Below is a previously posted shot of actress Martha O’Driscoll, also posing beside (but not in) the Garden of Allah pool, circa 1937:



Two shots follow from the USC Digital Library. Dick Stagg is shown instructing seven-year-old Terry Miller how to swim:



Here’s one of the first shots of the pool during construction, 1926:



...and one of the last photos, shot for Life Magazine at the Final Farewell Party in August 1959 before the property was leveled to make way for a bank...which is now about to get leveled for a Frank Gehry monstrosity.



THAT'S karma!

See more Garden of Allah photos at my main website.

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Wednesday, February 13, 2019

Neglect of a Frank Lloyd Wright Treasure



An interesting yet sad article on the Curbed website shines a very unflattering light on USC's School of Architecture and their neglect of a lesser known Frank Lloyd Wright treasure.

I had never heard of the Samuel Freeman home when I visited it three years ago and was astounded that yet another Frank Lloyd Wright masterpiece existed right under my nose. Built in 1924 for Samuel Freeman and his wife Harriet, it was inspired by their love for Wright’s Hollyhock House in East Hollywood. The exterior has approximately 12,000 textile blocks, minus the ones that have been stolen over the years.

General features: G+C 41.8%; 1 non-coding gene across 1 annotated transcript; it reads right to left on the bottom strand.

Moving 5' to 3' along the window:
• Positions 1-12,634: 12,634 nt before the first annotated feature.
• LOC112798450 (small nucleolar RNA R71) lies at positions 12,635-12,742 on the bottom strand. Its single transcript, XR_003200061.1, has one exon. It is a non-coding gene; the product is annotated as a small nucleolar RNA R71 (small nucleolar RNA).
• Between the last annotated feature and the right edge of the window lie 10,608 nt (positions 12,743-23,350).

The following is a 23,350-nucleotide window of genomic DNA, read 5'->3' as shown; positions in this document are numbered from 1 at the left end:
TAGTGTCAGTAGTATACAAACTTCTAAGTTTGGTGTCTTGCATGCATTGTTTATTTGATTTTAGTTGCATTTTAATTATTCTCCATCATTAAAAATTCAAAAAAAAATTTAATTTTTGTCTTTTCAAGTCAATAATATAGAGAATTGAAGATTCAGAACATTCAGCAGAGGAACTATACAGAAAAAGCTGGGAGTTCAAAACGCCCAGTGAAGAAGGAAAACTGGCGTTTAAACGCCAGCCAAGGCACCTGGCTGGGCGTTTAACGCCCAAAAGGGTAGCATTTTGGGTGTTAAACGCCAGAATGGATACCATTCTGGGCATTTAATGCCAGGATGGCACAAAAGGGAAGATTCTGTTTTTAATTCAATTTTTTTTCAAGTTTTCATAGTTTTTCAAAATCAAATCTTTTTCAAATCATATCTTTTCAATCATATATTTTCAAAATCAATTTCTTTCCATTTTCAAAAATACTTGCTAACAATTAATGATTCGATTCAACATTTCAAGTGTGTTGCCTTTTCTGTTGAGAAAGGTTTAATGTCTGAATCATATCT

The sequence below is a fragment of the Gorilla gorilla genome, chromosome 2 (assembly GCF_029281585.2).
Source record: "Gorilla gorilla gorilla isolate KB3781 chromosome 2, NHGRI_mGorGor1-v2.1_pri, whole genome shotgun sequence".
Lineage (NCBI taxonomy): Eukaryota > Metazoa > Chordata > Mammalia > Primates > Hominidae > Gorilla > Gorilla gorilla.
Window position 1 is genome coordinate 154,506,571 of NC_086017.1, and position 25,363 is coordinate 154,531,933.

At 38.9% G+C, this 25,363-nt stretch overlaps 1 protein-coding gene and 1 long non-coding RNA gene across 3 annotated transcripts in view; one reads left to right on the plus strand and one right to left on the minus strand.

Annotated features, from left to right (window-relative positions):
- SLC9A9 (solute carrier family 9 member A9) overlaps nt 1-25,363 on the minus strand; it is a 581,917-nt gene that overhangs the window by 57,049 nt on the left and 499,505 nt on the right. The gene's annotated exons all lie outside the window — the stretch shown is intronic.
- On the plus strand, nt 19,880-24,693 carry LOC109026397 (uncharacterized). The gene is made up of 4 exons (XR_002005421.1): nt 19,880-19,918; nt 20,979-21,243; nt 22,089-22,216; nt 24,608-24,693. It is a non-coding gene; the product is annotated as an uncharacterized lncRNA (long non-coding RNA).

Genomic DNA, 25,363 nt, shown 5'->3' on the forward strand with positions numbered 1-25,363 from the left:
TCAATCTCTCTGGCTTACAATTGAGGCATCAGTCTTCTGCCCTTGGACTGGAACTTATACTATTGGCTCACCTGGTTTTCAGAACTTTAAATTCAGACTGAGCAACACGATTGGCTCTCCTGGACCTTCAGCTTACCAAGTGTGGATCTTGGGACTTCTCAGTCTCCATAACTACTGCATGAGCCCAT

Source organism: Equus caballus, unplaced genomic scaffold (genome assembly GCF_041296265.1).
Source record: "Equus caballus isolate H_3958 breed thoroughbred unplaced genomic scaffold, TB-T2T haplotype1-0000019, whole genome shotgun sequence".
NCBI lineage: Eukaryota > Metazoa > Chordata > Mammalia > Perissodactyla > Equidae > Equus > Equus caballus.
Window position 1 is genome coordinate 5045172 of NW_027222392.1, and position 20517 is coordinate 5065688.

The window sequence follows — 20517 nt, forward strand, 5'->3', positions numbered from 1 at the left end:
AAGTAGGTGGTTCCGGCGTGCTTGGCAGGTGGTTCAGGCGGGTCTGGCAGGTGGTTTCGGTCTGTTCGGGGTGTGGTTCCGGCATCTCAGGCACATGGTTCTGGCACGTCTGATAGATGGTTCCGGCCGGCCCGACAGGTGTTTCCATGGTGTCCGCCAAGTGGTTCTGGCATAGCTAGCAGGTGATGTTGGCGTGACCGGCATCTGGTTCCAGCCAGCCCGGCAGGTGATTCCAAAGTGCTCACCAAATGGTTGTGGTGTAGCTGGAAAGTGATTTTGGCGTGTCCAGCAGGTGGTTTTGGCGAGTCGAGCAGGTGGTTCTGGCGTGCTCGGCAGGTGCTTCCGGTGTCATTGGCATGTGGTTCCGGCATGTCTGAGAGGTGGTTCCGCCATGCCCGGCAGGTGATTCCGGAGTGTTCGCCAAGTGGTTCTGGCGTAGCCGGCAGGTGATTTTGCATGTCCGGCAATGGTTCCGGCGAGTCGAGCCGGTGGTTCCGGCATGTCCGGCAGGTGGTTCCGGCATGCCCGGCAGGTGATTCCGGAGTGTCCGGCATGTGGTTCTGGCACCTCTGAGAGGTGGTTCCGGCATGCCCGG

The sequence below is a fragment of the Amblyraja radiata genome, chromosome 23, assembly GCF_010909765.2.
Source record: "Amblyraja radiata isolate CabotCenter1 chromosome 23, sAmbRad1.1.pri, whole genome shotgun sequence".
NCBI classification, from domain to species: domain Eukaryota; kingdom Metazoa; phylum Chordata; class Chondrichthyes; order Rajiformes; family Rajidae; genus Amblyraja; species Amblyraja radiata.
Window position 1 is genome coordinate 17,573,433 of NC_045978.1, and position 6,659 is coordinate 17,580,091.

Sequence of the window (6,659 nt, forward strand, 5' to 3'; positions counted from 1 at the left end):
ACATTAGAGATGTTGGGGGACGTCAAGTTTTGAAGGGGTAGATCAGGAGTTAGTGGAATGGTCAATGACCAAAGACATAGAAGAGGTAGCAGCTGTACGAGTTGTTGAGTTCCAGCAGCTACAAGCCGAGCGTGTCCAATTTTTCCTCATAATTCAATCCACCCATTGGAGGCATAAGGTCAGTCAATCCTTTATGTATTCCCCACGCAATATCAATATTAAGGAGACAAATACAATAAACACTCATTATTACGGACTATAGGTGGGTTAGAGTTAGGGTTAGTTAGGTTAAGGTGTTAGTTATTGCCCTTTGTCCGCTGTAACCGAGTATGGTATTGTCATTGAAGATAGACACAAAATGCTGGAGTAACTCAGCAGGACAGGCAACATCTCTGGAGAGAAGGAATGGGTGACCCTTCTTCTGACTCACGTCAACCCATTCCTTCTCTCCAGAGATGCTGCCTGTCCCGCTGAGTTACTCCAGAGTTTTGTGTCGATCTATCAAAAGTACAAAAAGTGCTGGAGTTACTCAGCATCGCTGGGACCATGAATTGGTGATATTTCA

The Freemans ran their house as an artistic and political “salon” until the 1986, when the Freemans donated their house to USC. According to the Frank Lloyd Wright website, the building was stabilized in 2005 and is undergoing additional renovations due to earthquake damage. When I visited, our guide told a different tale. A change in the faculty at the school had shifted interest, and other than having students act as live-in caretakers, the house had basically been frozen in limbo with very little work done on it for years. This information is echoed in the Curbed article, along with stories of missing/stolen furniture and light fixtures that USC has allegedly been aware of but kept very quiet about.



Looking at the photos I shot, you can see that this diamond is very much in the rough and needs more than just TLC.



The views of Hollywood Boulevard and Franklin Avenue are incredible:





…but the interior looks as if it was picked clean.



Wright must be rolling over in his grave over this living situation:





Here’s to hoping USC steps up to the plate and puts some attention (and money) towards fixing this tarnished treasure.



See more Frank Lloyd Wright photos at my main website.